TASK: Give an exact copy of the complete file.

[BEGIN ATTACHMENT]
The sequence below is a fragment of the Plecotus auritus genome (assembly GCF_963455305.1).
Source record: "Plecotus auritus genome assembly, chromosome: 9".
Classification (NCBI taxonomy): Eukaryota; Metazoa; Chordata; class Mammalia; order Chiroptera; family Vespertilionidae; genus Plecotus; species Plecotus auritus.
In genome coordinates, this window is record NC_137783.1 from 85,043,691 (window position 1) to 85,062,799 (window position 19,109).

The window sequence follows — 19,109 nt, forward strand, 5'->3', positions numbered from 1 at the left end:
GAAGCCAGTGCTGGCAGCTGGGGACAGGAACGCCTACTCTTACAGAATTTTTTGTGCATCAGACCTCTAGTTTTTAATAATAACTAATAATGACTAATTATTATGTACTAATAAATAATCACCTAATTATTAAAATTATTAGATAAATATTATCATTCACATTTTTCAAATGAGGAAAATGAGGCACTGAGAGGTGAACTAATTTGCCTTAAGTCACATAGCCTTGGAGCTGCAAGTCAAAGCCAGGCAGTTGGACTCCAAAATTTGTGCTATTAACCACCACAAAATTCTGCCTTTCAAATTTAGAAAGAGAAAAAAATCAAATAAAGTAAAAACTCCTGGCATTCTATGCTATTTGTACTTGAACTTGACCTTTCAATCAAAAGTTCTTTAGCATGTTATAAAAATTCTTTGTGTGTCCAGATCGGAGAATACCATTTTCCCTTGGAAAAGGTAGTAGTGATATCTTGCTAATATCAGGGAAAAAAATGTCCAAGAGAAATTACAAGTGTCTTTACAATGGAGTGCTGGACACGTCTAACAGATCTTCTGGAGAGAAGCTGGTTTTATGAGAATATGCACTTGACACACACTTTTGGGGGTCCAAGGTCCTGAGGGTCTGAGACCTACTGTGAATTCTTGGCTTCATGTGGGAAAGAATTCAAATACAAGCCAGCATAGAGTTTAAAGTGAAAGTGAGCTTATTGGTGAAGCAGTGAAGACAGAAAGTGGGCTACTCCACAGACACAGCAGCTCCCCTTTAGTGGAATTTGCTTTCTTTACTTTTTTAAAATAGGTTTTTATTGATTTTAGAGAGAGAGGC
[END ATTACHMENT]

The sequence below is a fragment of the Plecotus auritus genome (assembly GCF_963455305.1).
Source record: "Plecotus auritus genome assembly, chromosome: 9".
Classification (NCBI taxonomy): Eukaryota; Metazoa; Chordata; class Mammalia; order Chiroptera; family Vespertilionidae; genus Plecotus; species Plecotus auritus.
In genome coordinates, this window is record NC_137783.1 from 85,043,691 (window position 1) to 85,062,799 (window position 19,109).

The window sequence follows — 19,109 nt, forward strand, 5'->3', positions numbered from 1 at the left end:
GAAGCCAGTGCTGGCAGCTGGGGACAGGAACGCCTACTCTTACAGAATTTTTTGTGCATCAGACCTCTAGTTTTTAATAATAACTAATAATGACTAATTATTATGTACTAATAAATAATCACCTAATTATTAAAATTATTAGATAAATATTATCATTCACATTTTTCAAATGAGGAAAATGAGGCACTGAGAGGTGAACTAATTTGCCTTAAGTCACATAGCCTTGGAGCTGCAAGTCAAAGCCAGGCAGTTGGACTCCAAAATTTGTGCTATTAACCACCACAAAATTCTGCCTTTCAAATTTAGAAAGAGAAAAAAATCAAATAAAGTAAAAACTCCTGGCATTCTATGCTATTTGTACTTGAACTTGACCTTTCAATCAAAAGTTCTTTAGCATGTTATAAAAATTCTTTGTGTGTCCAGATCGGAGAATACCATTTTCCCTTGGAAAAGGTAGTAGTGATATCTTGCTAATATCAGGGAAAAAAATGTCCAAGAGAAATTACAAGTGTCTTTACAATGGAGTGCTGGACACGTCTAACAGATCTTCTGGAGAGAAGCTGGTTTTATGAGAATATGCACTTGACACACACTTTTGGGGGTCCAAGGTCCTGAGGGTCTGAGACCTACTGTGAATTCTTGGCTTCATGTGGGAAAGAATTCAAATACAAGCCAGCATAGAGTTTAAAGTGAAAGTGAGCTTATTGGTGAAGCAGTGAAGACAGAAAGTGGGCTACTCCACAGACACAGCAGCTCCCCTTTAGTGGAATTTGCTTTCTTTACTTTTTTAAAATAGGTTTTTATTGATTTTAGAGAGAGAGGC